RSS FeedFacebookSearch
Gary Younge
Archive


President Barack Obama defends his administration
The Republican wolves are out for Obama but they are yet to draw blood
The thing people often forget about the story of the boy who cried wolf was that, at the end of the day, there was a wolf. For the past six years – since Barack Obama announced his presidential intentions – Republicans have been crying themselves hoarse. Obama, if they were to be believed, was a Kenyan-born communist Muslim with a forged birth certificate who stole the election by registering millions of ineligible voters.
Charles Ramsey reminds me of none so much as Muhammad Ali
Vox pops comes from the Latin vox populi – voice of the people. In reality, they are anything but. When the media conduct "man on the street" interviews, they rarely find anyone they weren't looking for in the first place. It is unusual to hear from people who don't care, don't know or won't vote – even if their numbers are huge on any issue. If the view or the voice doesn't fit into the preconceived thesis of the story, then it doesn't make the cut.
Globalization’s Scapegoats
Who Gets Blamed for Globalization?
It is a fitting irony that in the same week that the British government agreed to negotiate compensation for the torture of thousands of Kenyans under colonialism, a right-wing party devoted to returning the nation to its former glory would emerge as the major victor in local elections. The United Kingdom Independence Party (UKIP) won 147 council seats in recent midterm elections, coming in third in the national popular vote and perilously close to defeating the ruling Conservatives. It is a party in favor of a monocultural Britain and against immigration, multiculturalism and membership in the European Union. To demand that Britain be Great again, as UKIP leader Nigel Farage does, willfully disregards how that greatness came about and who paid for it. As the nineteenth-century French philosopher Ernest Renan wrote, “The essential characteristic of a nation is that all its individuals must have many things in common and must have forgotten many things as well.”


Martin Luther King in Washington DC. Photograph: Time & Life Pictures/Getty Image
1963: the defining year of the civil rights movement
On 28 August, in the shadow of Lincoln's monument, Martin Luther King announced to the March on Washington during his famous "I have a dream" speech that "1963 is not an end, but a beginning". For legal segregation, it would turn out to be the beginning of the end. The year started with Alabama governor George Wallace standing on the steps of the state capitol in hickory-striped trousers and a cutaway coat declaring: "Segregation now, segregation tomorrow, segregation for ever." The civil rights leadership was ambivalent about the suggestion of a national march and President John F Kennedy was focused on foreign affairs. Within a few months Alabama would become internationally renowned as policemen turned dogs and high-pressure water hoses on children as young as six in Birmingham. Civil rights leaders were running to catch up with the militancy of their grassroots activists and the Democratic House majority leader told Kennedy: "[Civil rights] is overwhelming the whole programme".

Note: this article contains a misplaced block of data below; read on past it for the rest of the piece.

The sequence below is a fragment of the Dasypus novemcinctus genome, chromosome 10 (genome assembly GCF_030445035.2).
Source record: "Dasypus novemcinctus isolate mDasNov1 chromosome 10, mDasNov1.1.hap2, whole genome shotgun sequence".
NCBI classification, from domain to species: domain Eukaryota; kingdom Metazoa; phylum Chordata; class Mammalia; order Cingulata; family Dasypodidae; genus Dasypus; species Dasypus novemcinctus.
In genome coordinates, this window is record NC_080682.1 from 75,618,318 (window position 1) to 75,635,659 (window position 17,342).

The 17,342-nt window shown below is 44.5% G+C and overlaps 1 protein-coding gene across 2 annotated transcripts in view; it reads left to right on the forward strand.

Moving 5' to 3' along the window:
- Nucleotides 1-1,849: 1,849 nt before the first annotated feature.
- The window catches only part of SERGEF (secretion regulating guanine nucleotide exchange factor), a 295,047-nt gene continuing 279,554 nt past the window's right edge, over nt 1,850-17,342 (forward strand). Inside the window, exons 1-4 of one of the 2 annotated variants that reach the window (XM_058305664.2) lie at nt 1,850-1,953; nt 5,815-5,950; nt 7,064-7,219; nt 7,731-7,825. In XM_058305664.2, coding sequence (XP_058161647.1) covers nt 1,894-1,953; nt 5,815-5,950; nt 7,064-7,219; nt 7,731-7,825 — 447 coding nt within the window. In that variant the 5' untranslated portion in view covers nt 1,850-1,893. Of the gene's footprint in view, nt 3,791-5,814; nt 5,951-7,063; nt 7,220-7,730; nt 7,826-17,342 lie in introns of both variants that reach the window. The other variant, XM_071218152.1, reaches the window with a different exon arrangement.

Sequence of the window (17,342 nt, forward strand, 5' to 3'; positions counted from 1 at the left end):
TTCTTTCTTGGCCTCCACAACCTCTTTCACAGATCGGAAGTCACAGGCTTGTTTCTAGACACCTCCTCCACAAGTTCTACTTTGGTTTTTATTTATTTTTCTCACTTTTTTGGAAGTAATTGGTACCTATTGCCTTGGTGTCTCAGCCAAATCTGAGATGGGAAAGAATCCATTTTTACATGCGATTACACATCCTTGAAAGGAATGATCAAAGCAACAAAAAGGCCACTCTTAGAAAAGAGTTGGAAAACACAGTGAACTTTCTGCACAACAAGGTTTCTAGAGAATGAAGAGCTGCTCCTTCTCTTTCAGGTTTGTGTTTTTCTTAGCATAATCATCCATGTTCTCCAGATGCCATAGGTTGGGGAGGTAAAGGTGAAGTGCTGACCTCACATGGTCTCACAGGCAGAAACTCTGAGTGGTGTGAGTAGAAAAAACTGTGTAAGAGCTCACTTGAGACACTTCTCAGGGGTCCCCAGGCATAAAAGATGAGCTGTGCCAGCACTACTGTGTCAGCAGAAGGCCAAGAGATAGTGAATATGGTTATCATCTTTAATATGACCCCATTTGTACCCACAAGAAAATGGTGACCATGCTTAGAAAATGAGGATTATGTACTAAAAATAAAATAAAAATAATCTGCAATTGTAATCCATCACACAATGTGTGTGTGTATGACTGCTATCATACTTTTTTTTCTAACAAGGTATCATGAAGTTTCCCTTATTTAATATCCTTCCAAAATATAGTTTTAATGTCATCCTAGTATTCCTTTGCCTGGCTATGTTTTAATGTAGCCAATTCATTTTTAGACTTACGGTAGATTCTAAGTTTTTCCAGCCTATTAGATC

‘There is little correlation between the presence of black faces in high places and progress in the lives of black Americans.
So, why are we so loyal to a president who is not loyal to us?
Back when affirmative action was white, educational institutions were created for African Americans who were barred from admission elsewhere. Historically Black Colleges and Universities (HBCUs) became the breeding grounds for the "talented tenth" – the elite class groomed to lead black America. Towards the end of the last century HBCUs had produced 75% of black PhDs, 85% of black doctors and 80% of black federal judges. Among the most prestigious was Morehouse, in Atlanta, which counts Martin Luther King, Samuel Jackson and Spike Lee among its alumni.
© Gary Younge. All Rights reserved, site built with tlc
No Place Like Home – A Black Briton’s Journey through the American South
book review
'The idea of retracing the route is a great one, urgent and necessary.'
 follow on twitter
RT @AntiRacismDay: Pleased to have Gary Younge (.@garyyounge) speaking on the 'How do we defeat Johnson’s racist offensive?' plenary, Sunda…
RT @Blackeresources: Why were Algerians massacred in Paris on October 17, 1961? https://t.co/hpsCIPoLrH via @FRANCE24
RT @RSLiterature: 📢There's just days until our first #RSL200 event of the season - grab your 🎟️🎟️🎟️ now: https://t.co/Vy5evNK3hP Catch @Da
RT @TheNapMinistry: Black women! Please double your rates right now!
RT @RSLiterature: Tickets are still available for our first #RSL200 event of the season! Join us on Monday 18 Oct for @DavidHarewood & @gar
Indigenous Peoples Day https://t.co/VIZ9Uutdi8
RT @britishlibrary: The duality of growing up both Black and British is the backbone of @DavidHarewood’s new book, Maybe I Don’t Belong Her…
Fingerbobs and Play School presenter Rick Jones dies aged 84 - I used to love this guy https://t.co/KrRwCMt2SJ
RT @TheIFS: NEW: The gap between private and state school spending per pupil in England has more than doubled in the past decade. @lukesib
RT @britsoci: ‘Europe has every bit as vile a history of racism as the Americas’ – read @garyyounge #britsoc2021 address, one of the featur…
© Gary Younge. All Rights reserved, site built with tlc